Utah Pests News Winter 2009-10

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Tree Fruit and Landscape Pests to Watch For in Utah


The apple clearwing (Synanthedon myopaeformis, related to the greater peachtree borer, S. exitiosa) was identified from a British Columbia orchard in 2005 as the first record in North America.  It was thought to have been introduced on infected planting stock from Europe.  In some orchards that were almost fully replanted, 95-100 percent of trees are infested.
 It has since been found in several other B.C. orchards and parts of northwestern Washington State.

The adult moths are metallic blue with an orange band.  They are attracted to the lure used for greater peachtree borer, and the Utah IPM program is watching for this pest.  Female moths lay eggs in spring on wounds, grafts, and pruning scars of apple trees, and the larvae spend two years in the cambium from the crown to the scaffold limbs.  As the bark dies over the feeding areas, it becomes loose and flaky.  Trees under drought stress are more susceptible to death.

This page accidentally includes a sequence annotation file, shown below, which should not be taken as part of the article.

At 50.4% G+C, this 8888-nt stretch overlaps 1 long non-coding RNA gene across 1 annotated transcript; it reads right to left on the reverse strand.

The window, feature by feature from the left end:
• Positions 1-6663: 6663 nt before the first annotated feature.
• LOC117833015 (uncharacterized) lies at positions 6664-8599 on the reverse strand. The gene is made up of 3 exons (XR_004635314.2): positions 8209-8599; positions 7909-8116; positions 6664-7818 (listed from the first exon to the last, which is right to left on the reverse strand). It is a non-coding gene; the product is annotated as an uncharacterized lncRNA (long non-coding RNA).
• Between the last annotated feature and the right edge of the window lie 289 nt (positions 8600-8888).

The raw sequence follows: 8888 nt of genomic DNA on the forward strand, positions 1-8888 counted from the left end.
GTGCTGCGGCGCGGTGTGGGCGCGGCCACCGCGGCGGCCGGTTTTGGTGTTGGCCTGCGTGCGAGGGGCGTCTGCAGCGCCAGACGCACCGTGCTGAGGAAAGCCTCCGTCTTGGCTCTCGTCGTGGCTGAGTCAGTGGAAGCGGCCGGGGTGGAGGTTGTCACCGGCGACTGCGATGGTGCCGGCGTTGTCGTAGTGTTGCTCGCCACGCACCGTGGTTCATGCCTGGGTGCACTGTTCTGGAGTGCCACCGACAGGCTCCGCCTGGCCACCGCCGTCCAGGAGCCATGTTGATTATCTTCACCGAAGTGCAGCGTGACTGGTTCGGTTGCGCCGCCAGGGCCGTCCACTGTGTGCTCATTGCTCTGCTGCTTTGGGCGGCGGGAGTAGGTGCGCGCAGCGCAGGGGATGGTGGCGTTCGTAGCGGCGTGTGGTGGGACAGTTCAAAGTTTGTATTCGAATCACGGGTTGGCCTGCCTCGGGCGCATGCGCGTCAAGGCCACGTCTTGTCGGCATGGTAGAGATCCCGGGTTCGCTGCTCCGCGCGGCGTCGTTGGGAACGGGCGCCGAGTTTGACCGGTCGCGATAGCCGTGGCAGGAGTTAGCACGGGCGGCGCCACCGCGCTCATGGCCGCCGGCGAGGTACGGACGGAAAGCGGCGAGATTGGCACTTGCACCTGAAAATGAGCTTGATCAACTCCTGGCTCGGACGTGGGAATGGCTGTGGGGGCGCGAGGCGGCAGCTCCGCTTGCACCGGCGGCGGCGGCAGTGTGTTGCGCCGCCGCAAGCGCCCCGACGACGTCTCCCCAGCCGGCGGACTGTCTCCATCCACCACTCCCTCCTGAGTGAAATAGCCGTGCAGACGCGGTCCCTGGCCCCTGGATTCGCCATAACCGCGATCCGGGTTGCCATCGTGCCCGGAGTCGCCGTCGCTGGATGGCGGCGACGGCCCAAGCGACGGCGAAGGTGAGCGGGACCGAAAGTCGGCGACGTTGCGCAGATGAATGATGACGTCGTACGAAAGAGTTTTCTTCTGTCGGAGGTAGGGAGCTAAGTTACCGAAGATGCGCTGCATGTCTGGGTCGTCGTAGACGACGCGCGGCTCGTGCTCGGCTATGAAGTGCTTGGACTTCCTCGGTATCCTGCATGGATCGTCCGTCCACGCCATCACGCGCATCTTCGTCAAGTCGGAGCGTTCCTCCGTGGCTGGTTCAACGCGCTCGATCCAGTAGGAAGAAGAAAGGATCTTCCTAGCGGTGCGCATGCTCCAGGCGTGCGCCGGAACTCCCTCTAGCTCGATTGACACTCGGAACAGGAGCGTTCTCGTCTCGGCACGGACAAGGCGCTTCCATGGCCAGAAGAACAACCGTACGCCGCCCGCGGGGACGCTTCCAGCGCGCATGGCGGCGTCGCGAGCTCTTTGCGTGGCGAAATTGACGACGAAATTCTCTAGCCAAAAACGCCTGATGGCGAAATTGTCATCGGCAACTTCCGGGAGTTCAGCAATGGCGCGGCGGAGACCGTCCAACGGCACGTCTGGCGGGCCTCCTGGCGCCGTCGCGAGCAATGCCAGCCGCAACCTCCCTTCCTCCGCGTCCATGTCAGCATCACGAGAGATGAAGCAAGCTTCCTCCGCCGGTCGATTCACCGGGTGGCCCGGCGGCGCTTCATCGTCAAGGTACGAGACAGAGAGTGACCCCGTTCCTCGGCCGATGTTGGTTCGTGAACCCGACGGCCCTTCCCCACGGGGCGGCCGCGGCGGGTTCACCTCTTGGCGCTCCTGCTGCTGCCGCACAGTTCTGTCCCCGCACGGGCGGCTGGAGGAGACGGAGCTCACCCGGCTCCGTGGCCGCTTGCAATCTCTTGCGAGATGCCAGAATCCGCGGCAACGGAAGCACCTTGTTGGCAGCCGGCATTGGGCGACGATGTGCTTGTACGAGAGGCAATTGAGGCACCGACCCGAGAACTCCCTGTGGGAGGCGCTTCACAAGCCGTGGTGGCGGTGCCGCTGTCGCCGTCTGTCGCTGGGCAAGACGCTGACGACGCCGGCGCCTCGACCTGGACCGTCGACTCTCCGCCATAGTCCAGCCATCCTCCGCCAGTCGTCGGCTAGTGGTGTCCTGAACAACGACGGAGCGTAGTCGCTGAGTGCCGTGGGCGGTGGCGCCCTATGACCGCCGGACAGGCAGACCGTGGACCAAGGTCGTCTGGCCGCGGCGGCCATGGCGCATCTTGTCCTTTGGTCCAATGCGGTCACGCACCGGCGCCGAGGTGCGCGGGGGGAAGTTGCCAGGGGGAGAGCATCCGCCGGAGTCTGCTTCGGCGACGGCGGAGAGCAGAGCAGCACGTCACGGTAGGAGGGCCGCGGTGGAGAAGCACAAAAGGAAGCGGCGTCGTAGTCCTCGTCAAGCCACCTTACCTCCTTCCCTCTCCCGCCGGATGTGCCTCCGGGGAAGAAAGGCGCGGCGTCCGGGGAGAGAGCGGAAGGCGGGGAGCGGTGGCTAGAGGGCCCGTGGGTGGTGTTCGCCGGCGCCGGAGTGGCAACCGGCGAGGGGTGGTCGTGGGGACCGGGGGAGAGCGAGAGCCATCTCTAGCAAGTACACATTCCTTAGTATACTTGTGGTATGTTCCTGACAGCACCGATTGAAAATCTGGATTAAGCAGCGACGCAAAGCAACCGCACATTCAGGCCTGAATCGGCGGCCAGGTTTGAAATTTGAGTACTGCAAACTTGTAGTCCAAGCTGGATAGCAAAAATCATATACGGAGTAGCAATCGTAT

A vinegar fly pest was discovered feeding on Santa Cruz county, California strawberries and raspberries in fall 2008.  It was later identified as Drosophila suzukii, spotted wing drosophila (SWD).  The spring and summer of 2009 showed this pests’ true intentions, where, by the end of the season, it was found on nine hosts (strawberries, raspberries, blackberries, blueberries, table and wine grapes, cherries, plums, and peaches) in four states (CA, OR, and WA, and FL via a separate introduction) and B.C.  This Asian native was first described in Japan, and has been established in Hawaii since 1980.  It is one of only two of the 3,000 species of Drosophila (vinegar flies) that is known to be a plant pest.